Manchester based comedian John Bishop talks to LivingEdge
Liverpool born John Bishop has hit the big time and can't quite believe his luck <br/>Words by Simon Royle
It is a Monday night at the Frog and Bucket comedy club on Manchester’s Oldham Street. A six-foot male, thirty-something, alone and at a loose end, ambles up to the entrance and is told by the doorman: ‘It’s �4 to get in but it’s an open mic night, so if you get up, it’s free.’
Says the visitor: ‘I was going through a divorce at the time so I thought, that’s four quid she’s not gettin’ - so I got up.’So began, ten years ago, the career of one of Britain’s hottest comedians, John Bishop, whose current tour will take in the Manchester Apollo Mar 2nd and the huge auditorium at the Liverpool Echo Arena four days later.
For a man whose opening line, when featured in Michael McIntyre’s televised Comedy Roadshow just a few months ago, was ‘Don’t worry, I’ve never heard of me either’, these are heady days. But you’d never know it from John’s laid-back, laconic style.
He’s currently criss-crossing the country in the middle of his Elvis Has Left The Building Tour – so called because when it began he was 42 – the age that Elvis Presley was when died. John’s 43 now: ‘See, I’ve lasted longer than Elvis,’ he quips.
Despite his ‘I’ve never heard of me either’ introduction, comedy fans in the north-west have known John Bishop for quite a long time now, though, as he puts it: ‘I’ve been around but I haven’t been around.’
‘I only went full-time three years ago and for the first four or five years of performing I’d do a gig and not do another one for three months or so because I had the day job. To be honest, I didn’t think there was a job in comedy and I had no real desire to be a full-time comedian; that was never the plan.
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‘I was working in sales and marketing for a drug company; mortgage, kids. It was all okay - but then things started to move on the comedy front. People I knew were moving up the ladder and I thought, if I don’t give this a go, I’ll never know.’
While he’s older than many up-and-coming comics his observational style requires maturity. ‘There’s a saying – it may have been Richard Pryor who said it – that you can do comedy at any age but you can’t be a comedian until you’re 40 because you’ve got nothing to say. That’s quite true, particularly with the breadth of audience I have. It’s really wide spread through the age groups which is great, because there’s something, I hope, that everyone can relate to. If you are only 20, with the best will in the world, you can only see the world through the eyes of a 20 year old.’
Like most of his contemporaries, John Bishop draws his comedy from stories of everyday life, which he believes gives the material more longevity, rather than reeling off a series of quick-fire gags. Nonetheless he has nothing but admiration for the most accomplished joke-teller of his era, fellow Liverpudlian Ken Dodd.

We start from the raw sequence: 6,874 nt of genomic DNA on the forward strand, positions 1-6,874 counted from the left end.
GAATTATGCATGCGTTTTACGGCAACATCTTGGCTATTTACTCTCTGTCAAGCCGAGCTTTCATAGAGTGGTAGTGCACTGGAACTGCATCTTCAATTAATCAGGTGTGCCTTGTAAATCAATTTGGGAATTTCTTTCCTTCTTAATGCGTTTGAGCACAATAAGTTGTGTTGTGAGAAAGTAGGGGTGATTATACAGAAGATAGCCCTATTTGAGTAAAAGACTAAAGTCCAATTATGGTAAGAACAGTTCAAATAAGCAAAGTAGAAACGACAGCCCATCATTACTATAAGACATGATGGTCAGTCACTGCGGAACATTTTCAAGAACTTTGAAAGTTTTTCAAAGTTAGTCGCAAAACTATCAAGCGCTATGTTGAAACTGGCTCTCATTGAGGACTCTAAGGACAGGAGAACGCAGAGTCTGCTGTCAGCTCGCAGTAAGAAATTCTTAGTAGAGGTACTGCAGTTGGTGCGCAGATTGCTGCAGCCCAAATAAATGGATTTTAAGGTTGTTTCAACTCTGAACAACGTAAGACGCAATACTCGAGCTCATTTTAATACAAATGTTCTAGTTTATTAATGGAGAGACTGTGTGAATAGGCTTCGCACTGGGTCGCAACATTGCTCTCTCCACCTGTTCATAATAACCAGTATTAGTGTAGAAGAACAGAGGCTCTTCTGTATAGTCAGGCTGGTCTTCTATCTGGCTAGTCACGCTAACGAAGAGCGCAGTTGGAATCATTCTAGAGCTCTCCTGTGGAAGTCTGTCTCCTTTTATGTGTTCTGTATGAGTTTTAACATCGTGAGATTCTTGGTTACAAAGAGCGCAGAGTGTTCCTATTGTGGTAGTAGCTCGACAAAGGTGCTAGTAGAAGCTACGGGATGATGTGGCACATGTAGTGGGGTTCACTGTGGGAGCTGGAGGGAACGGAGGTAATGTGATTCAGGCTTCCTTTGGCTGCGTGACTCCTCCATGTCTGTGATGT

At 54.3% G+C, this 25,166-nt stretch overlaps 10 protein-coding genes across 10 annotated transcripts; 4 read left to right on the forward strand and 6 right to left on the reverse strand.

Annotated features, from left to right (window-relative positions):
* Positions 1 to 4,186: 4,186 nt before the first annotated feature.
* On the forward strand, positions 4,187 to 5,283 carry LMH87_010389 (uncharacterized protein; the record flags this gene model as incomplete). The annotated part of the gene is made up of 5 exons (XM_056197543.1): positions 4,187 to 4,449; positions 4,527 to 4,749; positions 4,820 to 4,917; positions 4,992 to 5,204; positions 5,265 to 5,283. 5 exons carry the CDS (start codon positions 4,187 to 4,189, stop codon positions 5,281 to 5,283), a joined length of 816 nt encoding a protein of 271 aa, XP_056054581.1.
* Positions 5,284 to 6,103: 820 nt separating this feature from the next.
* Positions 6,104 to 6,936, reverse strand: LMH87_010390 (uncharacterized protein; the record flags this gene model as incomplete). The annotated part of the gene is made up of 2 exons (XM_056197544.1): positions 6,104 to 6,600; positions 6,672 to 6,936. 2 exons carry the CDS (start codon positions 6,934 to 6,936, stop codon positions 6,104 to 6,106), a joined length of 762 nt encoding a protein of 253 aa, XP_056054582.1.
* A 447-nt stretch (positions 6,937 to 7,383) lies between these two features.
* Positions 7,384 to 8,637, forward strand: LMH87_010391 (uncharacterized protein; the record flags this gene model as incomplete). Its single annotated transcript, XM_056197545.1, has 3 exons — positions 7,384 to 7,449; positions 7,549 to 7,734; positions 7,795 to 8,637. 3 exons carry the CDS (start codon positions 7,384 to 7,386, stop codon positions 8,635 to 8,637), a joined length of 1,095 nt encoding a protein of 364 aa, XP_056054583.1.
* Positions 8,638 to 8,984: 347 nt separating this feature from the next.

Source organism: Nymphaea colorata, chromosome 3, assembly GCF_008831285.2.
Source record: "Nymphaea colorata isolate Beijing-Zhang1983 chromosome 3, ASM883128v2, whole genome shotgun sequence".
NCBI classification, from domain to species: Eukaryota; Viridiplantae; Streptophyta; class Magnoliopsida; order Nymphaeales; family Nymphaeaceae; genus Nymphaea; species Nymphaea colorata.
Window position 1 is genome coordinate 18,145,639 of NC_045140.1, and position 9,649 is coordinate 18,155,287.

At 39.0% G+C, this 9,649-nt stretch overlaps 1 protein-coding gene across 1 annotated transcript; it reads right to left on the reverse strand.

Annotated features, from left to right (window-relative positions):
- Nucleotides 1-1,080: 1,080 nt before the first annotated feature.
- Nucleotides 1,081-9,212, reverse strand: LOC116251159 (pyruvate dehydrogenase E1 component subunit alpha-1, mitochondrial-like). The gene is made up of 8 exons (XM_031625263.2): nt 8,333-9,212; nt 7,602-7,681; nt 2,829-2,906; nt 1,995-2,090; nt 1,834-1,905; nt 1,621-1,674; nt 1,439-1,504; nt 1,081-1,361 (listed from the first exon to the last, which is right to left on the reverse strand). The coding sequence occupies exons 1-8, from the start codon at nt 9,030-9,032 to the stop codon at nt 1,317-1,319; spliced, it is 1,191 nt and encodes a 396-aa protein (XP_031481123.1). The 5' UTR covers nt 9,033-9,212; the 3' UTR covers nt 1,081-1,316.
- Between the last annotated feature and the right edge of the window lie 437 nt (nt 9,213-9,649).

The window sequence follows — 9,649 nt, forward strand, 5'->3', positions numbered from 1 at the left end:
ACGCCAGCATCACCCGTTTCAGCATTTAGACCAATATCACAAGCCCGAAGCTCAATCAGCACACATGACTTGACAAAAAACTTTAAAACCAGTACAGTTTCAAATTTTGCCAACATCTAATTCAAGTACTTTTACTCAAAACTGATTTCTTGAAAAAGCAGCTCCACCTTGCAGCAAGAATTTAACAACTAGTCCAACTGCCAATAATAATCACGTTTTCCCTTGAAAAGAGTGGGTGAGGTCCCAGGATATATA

‘You need a big volume of gags to fill a show, but Ken is ferocious,’ says John. ‘I went to see him at the London Palladium and afterwards to the backstage reception. He said ‘How are you John?’ – this was only four days after the phrase credit crunch first emerged – and he asked me if I had any credit crunch jokes. That was brilliant, even at 80, that’s the sign of a man who really knows what he’s doing.’
After being frequently compared to Billy Connolly for his storytelling style, John went to see the acclaimed Glaswegian earlier this year for the first time (‘I never really watched comedy before I did it’) at the Hammersmith Apollo as ‘part of my education’.
‘It was fascinating. Billy is 67 now and it was a great show. What I like about him is that he doesn’t try to pretend he’s still in the Clydeside shipyards. He’s famous and he talks about his life as someone who finds himself famous and I think that’s what you have to do; your material should grow with your life.’
John Bishop was born in Liverpool but moved out, as a youngster, to the new council estates, first in Winsford and then Runcorn, where he spent his youth. While he was at college in Manchester he met a Manchester girl and, apart from a brief return to Liverpool after college, he’s lived mostly in Manchester with his family. Their home is now in Didsbury and his sons attend St Bede’s College.
‘I regard myself as a bit of an ambassador for the peace and harmony that can exist between Liverpool and Manchester,’ he says.Though he loves the latter city, he feels most at home in Liverpool, and ‘for some strange reason – that’s something I’ll have to look at, family history’ – Dublin.
As his current tour has been progressing, the venues have been getting bigger and the show at the Liverpool Echo Arena is likely to draw over 10,000 fans. But does size faze him?
‘It excites me. My biggest thing is that I want to make it a good show. I don’t want the venues to expand because of ambition, ego or even demand if the product you put on is worse for the audience. So there’s a real balance to be struck.’
John reckons that much of the subtlety in comedy is in the performer’s face, hence the healthy sales of comedy DVDs, and though for most of an arena audience the person on stage is a dot, they can watch on a big screen.
So does he like the job? ‘I fell into it, but it’s a joy to do. It isn’t work. I haven’t really had a job for three years,’ he enthuses.
An avid fan of Liverpool, he’s been working for the club’s television station, LFCTV, interviewing players and celebrity supporters. ‘It’s an opportunity to talk to your heroes about football. How can you call that a job?’